“Amongst all unimportant subjects, football is by far the most important.”
— Pope John Paul II
I’m very excited and happy to announce that I am writing my second book: You Say Soccer, I Say Football: What The Beautiful Game Taught Me About Life And Myself.
I’m sharing this with you all because BWRAO (or, as the senatori among us will remember, The Offside) has been an absolutely fundamental part of my experience as a writer. It’s no understatement to say that without you all — and, in particular, Danny who gave me the opportunity to write for BWRAO and has had so much faith in me — I would never have had the confidence to write not just one, but two books. Moreover, given how obsessed we are with football, I thought that this would be the perfect audience for this book.
I plan to self-publish You Say Soccer, I Say Football in mid-December 2020. This date is not officially official, but I hope to be done just in time for you to buy the book as a Christmas gift for a loved one (or yourself)! Of course, I’ll make sure to keep you updated.
Why should you care?
Football has been an integral part of my life and identity since I was 9 years old. It gave me a place to express myself and “escape” my regular life. It taught me leadership skills and for a long time was the only place where I truly felt like a man.
Hence, I realized that it would be extremely strange for me to not write about something that has been such a big part of my life and to not tell a story that is such an important part of me. I felt compelled to tell this story, especially because it’s a deeply personal one.
“Other countries have their history, Uruguay has its football.”
— Ondino Viera
Another important reason that I’m writing this book is that a lot of people (often quite justifiably) seem to look down on sports fans and perceive them as “lesser than.” All these grown (wo)men crying over an own goal in a Saturday afternoon match? Madness! You’ll often hear them say things like “I just don’t get why people care so much about a stupid game.” or “It’s just a sport! Why do you care so much? Who cares?”
Yes, there are far bigger things in life. Issues like poverty, hunger, climate change, racism, inequality, and access to clean water are life-and-death issues that make a leisurely activity like football seem completely irrelevant. But it was no accident that I quoted Pope John Paul II’s at the start of this post. It was unquestionably the perfect way to describe football’s role in the greater scheme of things. Truly, amongst all the unimportant things in life, football is by far the most important.
Matters of the heart
We often wonder what it is about seemingly unimportant things that move us so profoundly. Why do extraordinary works of art touch us so deeply? What is it about songs by Michael Jackson, Aretha Franklin, Prince and other musical geniuses that bring people to tears? While I don’t know the answers to these questions, I do know that, at their core, they are similar to the answers to the aforementioned questions about why people care so much about football. Why? Because these are matters of the heart.
“By writing, I was going to do with my hands what I never could accomplish with my feet… I had no choice but to ask of words what the ball I so desired denied me.”
— Eduardo Galeano in his book ‘Football In Sun And Shadow’
I want to tell and show the serious side of being a football (and sports) fan. Yes, many times they are merely grown (wo)men that place a ridiculous amount of emotional energy in the game and yes, oftentimes it’s utterly absurd, but don’t let that stop you from seeing and understanding the game’s serious side.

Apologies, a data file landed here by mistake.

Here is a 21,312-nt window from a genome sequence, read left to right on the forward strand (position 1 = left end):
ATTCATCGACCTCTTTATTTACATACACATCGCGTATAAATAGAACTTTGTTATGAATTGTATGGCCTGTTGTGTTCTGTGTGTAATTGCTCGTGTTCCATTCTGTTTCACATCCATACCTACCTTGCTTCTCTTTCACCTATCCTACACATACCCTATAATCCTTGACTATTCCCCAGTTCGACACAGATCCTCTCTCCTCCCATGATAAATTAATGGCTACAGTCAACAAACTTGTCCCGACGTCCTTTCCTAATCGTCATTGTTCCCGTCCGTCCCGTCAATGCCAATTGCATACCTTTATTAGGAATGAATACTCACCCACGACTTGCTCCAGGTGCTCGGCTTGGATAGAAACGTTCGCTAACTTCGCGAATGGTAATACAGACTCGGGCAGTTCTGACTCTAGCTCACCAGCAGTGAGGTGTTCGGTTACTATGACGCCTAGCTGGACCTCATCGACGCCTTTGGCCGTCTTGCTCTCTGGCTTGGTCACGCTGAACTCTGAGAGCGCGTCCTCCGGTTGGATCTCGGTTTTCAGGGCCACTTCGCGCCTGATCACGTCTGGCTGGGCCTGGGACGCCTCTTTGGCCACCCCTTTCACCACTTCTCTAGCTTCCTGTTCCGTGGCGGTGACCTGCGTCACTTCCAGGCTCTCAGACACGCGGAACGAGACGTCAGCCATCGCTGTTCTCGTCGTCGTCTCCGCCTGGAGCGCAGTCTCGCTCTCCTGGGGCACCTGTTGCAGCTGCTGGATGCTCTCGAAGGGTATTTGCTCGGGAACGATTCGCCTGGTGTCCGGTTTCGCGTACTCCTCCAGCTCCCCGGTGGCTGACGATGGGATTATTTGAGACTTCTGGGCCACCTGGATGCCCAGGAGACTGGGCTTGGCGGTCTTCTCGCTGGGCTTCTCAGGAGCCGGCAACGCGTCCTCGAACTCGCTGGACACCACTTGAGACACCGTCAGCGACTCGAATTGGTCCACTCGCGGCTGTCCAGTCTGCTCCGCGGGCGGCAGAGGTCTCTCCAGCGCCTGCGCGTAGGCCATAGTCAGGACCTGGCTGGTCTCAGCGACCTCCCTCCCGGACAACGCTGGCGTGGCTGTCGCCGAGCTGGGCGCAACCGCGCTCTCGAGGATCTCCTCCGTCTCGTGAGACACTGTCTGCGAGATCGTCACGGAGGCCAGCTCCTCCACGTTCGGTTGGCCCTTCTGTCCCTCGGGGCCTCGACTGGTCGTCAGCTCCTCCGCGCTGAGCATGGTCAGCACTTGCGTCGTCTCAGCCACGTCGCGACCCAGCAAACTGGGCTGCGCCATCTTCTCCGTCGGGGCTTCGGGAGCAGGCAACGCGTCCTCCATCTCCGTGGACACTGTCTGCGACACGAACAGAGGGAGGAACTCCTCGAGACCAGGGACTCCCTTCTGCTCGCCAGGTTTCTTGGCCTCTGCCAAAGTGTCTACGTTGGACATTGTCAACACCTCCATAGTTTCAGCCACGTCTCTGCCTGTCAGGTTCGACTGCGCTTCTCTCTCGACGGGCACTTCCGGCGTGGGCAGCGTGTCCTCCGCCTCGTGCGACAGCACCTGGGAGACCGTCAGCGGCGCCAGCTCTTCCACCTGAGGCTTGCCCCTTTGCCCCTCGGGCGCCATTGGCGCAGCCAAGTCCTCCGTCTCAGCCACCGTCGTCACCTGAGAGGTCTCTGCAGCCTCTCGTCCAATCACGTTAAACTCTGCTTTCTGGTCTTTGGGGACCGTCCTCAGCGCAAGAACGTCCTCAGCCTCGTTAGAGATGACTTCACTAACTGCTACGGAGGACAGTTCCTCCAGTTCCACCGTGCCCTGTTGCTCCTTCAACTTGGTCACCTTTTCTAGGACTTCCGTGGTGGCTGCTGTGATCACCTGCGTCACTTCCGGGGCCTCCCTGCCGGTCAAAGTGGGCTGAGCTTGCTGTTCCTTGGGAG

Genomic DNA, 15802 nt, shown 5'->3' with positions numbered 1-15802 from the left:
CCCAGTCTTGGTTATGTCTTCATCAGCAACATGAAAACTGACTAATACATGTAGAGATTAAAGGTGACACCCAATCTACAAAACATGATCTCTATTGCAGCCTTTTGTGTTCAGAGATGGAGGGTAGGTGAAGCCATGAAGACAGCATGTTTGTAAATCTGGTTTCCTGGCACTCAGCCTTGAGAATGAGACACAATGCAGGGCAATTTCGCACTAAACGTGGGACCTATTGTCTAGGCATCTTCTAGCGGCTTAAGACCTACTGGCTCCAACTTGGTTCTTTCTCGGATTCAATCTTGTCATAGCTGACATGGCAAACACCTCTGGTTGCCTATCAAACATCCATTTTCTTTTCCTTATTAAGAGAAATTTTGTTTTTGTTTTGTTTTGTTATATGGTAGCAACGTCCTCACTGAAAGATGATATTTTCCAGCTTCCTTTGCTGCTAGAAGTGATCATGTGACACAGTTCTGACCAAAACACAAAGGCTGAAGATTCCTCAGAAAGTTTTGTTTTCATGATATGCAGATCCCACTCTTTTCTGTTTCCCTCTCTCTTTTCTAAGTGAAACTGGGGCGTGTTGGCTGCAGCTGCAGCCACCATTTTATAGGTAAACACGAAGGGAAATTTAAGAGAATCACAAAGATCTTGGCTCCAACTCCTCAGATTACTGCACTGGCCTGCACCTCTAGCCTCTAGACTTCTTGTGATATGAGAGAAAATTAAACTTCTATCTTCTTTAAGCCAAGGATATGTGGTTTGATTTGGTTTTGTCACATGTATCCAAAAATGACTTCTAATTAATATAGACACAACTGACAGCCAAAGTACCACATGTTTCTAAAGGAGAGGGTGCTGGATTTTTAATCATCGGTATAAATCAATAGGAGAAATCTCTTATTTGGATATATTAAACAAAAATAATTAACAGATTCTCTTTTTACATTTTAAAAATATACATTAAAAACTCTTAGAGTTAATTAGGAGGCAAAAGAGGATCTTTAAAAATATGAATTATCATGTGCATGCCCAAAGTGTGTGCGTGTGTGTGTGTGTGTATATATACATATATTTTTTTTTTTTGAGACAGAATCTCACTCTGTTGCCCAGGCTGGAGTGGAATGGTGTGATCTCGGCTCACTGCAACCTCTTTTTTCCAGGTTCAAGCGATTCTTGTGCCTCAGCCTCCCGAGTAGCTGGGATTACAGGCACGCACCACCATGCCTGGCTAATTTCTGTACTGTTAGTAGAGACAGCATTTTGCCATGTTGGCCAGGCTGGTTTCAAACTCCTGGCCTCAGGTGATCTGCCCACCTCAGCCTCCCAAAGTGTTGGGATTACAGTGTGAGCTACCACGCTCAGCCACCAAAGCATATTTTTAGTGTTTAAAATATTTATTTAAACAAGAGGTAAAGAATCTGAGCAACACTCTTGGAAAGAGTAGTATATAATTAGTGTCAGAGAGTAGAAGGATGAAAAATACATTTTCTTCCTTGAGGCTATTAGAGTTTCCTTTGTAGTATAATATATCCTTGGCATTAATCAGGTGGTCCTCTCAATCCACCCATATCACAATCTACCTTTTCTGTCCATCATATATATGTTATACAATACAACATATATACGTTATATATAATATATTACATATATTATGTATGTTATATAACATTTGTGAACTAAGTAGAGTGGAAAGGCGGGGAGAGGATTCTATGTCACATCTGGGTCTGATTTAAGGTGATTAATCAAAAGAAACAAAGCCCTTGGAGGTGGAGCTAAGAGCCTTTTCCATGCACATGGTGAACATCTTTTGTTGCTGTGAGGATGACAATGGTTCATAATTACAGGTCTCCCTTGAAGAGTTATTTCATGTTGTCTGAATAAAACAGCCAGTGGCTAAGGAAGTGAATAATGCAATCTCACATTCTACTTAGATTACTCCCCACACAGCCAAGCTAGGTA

The part where football mirrors society’s ills — racism, disgruntlement with life, xenophobia, income and wealth inequality. The part where football represents communities. The part where it taught a young, insecure teenager, as I once was, the fundamentals of leadership. The part where it can be used as a political instrument to mobilize thousands of people around a common nationalistic goal.
There’s much more to football than 22 (wo)men kicking a ball around for 90 minutes and the Germans always winning it at the end. And there are many, many powerful life lessons learned from seemingly mundane activities like these, if only you have the courage to suspend your disbelief, skepticism, and, more importantly, prejudices for just a moment.
Beauty is in the eye of the beholder, and I hope to momentarily lend you my eye so that we can behold this beauty together.
You Say Soccer, I Say Football will be divided into four parts. In Part 1, I will focus on the struggles, gifts, and blessings of the individual player. Topics will range from a player’s mentality, character, and reaction to failure to the challenges of retirement, mental health, the depressing side of life as a professional footballer, and more. Rumor has it that there will be a segment on Gonzalo Higuaín.
Part 2 will deal with the collective aspect of the game. What does it mean to be part of a team? Which is more important, the concerns of the collective or that of the individual? When should one be prioritized over the other? What are the responsibilities of the manager and how should (s)he manage both the group as a whole and each individual player?
In Part 3, I will talk about the fascinating intersection between football and society. What role does football play in society? How has football been used to progress various political agendas? How do the ills of society manifest themselves in football?
Finally, Part 4 is dedicated to the philosophical side of football. Given that it’s such a low-scoring game, is it fair if a team dominates the game but loses because of a last-minute deflected own-goal that was “undeserved”? What is fairness? How much should football be about theory, data, and tactics and how much should it be about raw emotion and passion? And how does Carl Jung’s theory of ‘the shadow’ relate to players?